A major mayor

“Not everybody loves everything a mayor does. You have to learn to have tough skin and be able to say no sometimes. That isn’t always easy. I don’t like to do that, but sometimes you have to.”<p>—Delores Dalke
“Not everybody loves everything a mayor does. You have to learn to have tough skin and be able to say no sometimes. That isn’t always easy. I don’t like to do that, but sometimes you have to.”<p>—Delores Dalke
We affirm the tremendous leadership Delores Dalke has exercised during her 24 years as Hillsboro’s mayor. You can read the front-page article about her path to the office and some of the significant projects she and the city council brought to fruition during her administration.

From the development of Hillsboro Heights in the 1990s to the completion of the Hillsboro Com­munity Hospital this spring, the city has evolved for the better under her leadership.

As a leader who understood the importance of combining optimism with realism, Dalke supported meaningful projects that would make a positive difference for the citizens of the Hillsboro now and in their future. As a student of math and accounting during her college years, and as a business owner while serving as mayor, she understood the risks and rewards of spending public money.

During our interview with Dalke last week, she beat the drum one last time about the importance of keeping the local mill levy steady to appease her constituents while pushing for opportunities to move the city forward with “outside money”—state and federal grants as well as the support of the local private sector.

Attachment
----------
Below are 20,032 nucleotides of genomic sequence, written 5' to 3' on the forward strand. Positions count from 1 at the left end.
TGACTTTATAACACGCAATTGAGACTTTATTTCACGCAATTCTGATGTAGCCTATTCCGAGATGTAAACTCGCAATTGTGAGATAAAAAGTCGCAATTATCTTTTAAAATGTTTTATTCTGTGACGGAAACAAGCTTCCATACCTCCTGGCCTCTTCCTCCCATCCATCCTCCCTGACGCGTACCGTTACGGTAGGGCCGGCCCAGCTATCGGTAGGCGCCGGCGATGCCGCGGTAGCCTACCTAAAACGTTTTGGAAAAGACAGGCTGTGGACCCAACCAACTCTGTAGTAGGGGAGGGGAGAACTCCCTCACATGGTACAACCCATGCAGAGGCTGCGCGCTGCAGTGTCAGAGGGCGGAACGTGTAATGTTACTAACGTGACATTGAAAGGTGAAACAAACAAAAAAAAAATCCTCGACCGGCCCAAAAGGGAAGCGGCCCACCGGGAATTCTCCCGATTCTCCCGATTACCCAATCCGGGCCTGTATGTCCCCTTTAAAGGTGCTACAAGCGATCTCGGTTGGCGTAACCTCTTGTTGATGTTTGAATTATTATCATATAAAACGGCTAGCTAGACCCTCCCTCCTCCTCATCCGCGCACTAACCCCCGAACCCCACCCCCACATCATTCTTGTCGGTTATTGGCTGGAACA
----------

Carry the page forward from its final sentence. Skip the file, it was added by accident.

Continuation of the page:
Dalke told us that during her first year in office (1991), the mill levy was 42.708. As she leaves office at the end of this month, the mill levy is 44.769. So, did her commitment to a low mill levy make a difference? You decide: In 1991 the assessed value of Hillsboro was $6,477,498. This year, as Dalke prepares to move on, Hills­boro’s assessed value is $17,762,498.

“We have had a lot of public and private things that have worked together during this time,” she said modestly. “We can look around and sometimes feel like nothing’s happening, but there has been a lot. I think that’s tremendous.”

A significant part of Dalke’s successful leadership—as we have observed while covering countless city council meetings—has been dealing with people in a positive, tactful and helpful way. During the 19 years we have covered council meetings under her leadership, we can’t recall her uttering a harsh word nor, can we remember a policy debate that degenerated into arguments.

Hillsboro has been blessed by Delores Dalke’s committent to this city. We wish her the best in her “retirement,” but we are confident she will continue to find ways to contribute to the betterment for this town. —DR